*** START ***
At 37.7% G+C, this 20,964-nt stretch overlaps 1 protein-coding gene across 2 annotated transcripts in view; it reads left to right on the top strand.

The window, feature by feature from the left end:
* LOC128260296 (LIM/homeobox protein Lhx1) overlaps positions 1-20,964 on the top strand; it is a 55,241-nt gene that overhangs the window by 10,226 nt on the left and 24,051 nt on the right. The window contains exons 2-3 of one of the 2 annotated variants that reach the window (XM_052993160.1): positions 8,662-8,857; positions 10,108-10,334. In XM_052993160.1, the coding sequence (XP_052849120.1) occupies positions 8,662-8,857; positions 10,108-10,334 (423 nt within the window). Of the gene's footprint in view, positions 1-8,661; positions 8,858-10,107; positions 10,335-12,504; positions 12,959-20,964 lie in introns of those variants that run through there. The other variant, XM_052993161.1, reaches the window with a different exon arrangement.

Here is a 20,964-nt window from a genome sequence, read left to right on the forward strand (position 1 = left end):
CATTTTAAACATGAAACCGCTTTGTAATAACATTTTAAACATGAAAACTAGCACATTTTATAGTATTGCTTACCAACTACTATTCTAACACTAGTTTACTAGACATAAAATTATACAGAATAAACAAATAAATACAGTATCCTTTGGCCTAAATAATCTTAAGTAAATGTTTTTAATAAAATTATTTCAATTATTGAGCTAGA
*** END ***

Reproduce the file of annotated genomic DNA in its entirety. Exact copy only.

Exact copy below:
At 37.7% G+C, this 20,964-nt stretch overlaps 1 protein-coding gene across 2 annotated transcripts in view; it reads left to right on the top strand.

The window, feature by feature from the left end:
* LOC128260296 (LIM/homeobox protein Lhx1) overlaps positions 1-20,964 on the top strand; it is a 55,241-nt gene that overhangs the window by 10,226 nt on the left and 24,051 nt on the right. The window contains exons 2-3 of one of the 2 annotated variants that reach the window (XM_052993160.1): positions 8,662-8,857; positions 10,108-10,334. In XM_052993160.1, the coding sequence (XP_052849120.1) occupies positions 8,662-8,857; positions 10,108-10,334 (423 nt within the window). Of the gene's footprint in view, positions 1-8,661; positions 8,858-10,107; positions 10,335-12,504; positions 12,959-20,964 lie in introns of those variants that run through there. The other variant, XM_052993161.1, reaches the window with a different exon arrangement.

Here is a 20,964-nt window from a genome sequence, read left to right on the forward strand (position 1 = left end):
CATTTTAAACATGAAACCGCTTTGTAATAACATTTTAAACATGAAAACTAGCACATTTTATAGTATTGCTTACCAACTACTATTCTAACACTAGTTTACTAGACATAAAATTATACAGAATAAACAAATAAATACAGTATCCTTTGGCCTAAATAATCTTAAGTAAATGTTTTTAATAAAATTATTTCAATTATTGAGCTAGA